I started gathering data by downloading my debit card statements from the last year. I then waded through and pulled out any purchase at a liquor store, bar, or occasionally, gas station. Ironically, I was at times forced to rely on memory to discern which purchases were drinks and which were food or otherwise.
After I was satisfied that I had extracted the best data I could, I created a pivot table. I made x and y values for all days in which I had purchased alcohol by combining all purchases into one sum and taking the maximum value of my bank account during the same day. While I don’t keep explicit track of my balance, I do usually have a good ballpark figure in mind when I go out–a valuable lesson courtesy of a $33 chicken sandwich in 2010.
I then ran the numbers to find the mean of both variables. The mean amount spent on alcohol was $31.65/day and the mean maximum account balance was $2371/day. Respective standard deviations were $21.06 and $878.24. The next step was to plot a graph to get a visual sense of what my buying patterns looked like. The raw coordinates looked like this:
Since they were all positive values, it could give the initial impression that there might be some positive correlation at hand. To get a better picture, I subtracted the mean x and y from each data point in order to plot the data points relative to the mean. That graph is a bit more telling.
The origin would have been a day in which I had a maximum of $2371 in my account and spent $31.65 on drinks: the average day during which I purchased alcohol with a debit card. Quadrants I through IV respectively represent days when I had more money and spent more on drinks, had less money and spent more on drinks, had less money and spent less on drinks, and had more money but spent less on drinks.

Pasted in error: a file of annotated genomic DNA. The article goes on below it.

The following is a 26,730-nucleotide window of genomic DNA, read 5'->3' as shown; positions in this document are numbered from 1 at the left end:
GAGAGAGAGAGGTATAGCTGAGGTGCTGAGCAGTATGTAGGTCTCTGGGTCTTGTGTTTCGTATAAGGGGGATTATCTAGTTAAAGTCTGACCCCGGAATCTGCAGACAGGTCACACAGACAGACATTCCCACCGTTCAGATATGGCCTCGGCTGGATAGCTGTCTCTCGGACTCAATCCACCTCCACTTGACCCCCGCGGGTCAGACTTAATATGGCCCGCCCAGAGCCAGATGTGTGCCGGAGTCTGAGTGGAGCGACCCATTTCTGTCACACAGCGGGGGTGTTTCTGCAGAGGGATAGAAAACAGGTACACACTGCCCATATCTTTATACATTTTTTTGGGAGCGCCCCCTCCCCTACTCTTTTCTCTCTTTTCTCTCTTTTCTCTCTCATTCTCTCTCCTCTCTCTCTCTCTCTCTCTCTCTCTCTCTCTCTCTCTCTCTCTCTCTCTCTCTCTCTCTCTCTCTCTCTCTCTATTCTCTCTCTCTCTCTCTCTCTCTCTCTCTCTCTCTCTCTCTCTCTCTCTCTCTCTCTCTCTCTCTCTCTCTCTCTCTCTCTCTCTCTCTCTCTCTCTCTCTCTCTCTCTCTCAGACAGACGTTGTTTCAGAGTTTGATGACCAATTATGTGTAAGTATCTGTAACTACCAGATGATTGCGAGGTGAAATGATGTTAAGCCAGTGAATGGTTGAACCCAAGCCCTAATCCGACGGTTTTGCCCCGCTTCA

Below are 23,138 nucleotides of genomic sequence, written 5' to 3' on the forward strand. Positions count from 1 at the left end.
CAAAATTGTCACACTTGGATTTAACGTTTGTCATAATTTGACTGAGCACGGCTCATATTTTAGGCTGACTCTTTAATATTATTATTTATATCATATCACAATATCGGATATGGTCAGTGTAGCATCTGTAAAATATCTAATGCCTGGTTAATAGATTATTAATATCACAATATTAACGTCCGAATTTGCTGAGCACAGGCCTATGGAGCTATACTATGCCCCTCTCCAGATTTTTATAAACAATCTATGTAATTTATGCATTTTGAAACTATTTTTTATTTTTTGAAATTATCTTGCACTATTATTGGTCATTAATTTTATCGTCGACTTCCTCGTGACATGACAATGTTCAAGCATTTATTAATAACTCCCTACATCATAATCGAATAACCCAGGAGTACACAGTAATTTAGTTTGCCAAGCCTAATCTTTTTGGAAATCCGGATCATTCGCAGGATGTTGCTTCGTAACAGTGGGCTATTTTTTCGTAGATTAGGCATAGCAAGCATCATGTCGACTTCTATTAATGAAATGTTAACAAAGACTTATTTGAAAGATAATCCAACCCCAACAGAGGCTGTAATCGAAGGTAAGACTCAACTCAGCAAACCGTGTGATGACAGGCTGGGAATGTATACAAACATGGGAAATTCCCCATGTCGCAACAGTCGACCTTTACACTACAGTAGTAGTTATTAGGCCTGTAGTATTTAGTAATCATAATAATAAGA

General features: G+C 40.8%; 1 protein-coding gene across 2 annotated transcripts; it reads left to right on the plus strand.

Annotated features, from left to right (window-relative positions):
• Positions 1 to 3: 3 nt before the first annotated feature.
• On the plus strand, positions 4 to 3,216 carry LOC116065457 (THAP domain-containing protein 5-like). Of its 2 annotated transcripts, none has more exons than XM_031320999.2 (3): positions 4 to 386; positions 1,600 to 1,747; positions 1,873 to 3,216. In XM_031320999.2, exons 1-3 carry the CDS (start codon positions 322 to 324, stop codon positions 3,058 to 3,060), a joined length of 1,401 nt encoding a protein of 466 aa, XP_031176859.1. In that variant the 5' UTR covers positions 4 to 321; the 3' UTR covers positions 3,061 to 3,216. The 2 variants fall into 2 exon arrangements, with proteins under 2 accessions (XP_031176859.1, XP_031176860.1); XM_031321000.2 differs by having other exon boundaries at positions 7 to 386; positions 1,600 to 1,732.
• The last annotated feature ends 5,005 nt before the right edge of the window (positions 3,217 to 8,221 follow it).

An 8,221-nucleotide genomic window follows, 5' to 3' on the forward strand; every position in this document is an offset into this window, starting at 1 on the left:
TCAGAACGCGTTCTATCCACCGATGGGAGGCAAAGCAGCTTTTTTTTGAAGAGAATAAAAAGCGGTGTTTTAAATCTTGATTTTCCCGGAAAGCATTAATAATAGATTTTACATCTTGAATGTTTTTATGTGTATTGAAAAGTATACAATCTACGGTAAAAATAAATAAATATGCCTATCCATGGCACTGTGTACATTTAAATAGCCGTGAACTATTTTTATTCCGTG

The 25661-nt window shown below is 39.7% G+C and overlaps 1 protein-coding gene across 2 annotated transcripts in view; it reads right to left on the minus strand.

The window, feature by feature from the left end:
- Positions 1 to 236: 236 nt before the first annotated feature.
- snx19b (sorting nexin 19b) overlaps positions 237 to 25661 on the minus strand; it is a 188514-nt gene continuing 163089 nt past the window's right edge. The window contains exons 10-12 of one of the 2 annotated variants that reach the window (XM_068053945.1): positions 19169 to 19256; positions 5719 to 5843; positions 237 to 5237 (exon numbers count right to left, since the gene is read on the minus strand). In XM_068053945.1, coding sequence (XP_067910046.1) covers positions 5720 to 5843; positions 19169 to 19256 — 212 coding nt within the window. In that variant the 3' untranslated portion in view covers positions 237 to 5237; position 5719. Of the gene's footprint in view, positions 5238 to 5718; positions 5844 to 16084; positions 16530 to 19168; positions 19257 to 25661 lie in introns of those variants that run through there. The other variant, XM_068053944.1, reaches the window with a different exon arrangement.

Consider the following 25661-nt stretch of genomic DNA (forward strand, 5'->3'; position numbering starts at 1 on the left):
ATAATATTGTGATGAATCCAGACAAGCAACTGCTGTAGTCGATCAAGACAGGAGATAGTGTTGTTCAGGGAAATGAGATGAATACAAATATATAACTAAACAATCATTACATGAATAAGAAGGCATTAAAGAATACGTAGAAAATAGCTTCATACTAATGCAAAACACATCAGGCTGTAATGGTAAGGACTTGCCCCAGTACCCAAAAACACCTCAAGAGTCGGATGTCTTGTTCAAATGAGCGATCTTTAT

If you’re questioning the choice to use an average to create a visual representation of this data, you’re in good company. There were a couple of outliers (such as the time I spent $63 out of $422, fully 15% of my account balance, on drinks—what a night!) that distorted the averages of this relatively small data set.
Out of curiousity and a desire for a better visual, I took the median of both values of the data and ploted once again. The distribution looks a little nicer, but it doesn’t tell us much more.
The most important piece of information is the r-value, also known as the correlation coefficient. That is, how able are we to predict y based on the value of x? R-values are between -1 and 1; the closer to 0 they are, the less of a correlation exists between the two variables. A value of 1 means that there is a perfect positive correlation between x and y while a value of -1 indicates a perfect negative correlation.
The r-value between my account balance and purchasing values was .1166—a very very weak correlation. In other words, the amount of money in my account is not a reliable predictor of how much money I’d be likely to spend on drinks, at least not with my debit card in the past year.
Based on this admittedly incomplete study, it seems that my dad was correct about demand for alcohol—at least with regard to the amount of money in my checking account. There may be other factors that influence how much I am willing to spend on a night out—such as how many people I go out with, where I am, or what day of the week it is—but that remains to be tested.
As I said earlier, this “study” is too small and problematic to apply to any group without being anecdotal. Therefore, there are no large-scale implications that we can infer from the data of my raucous year.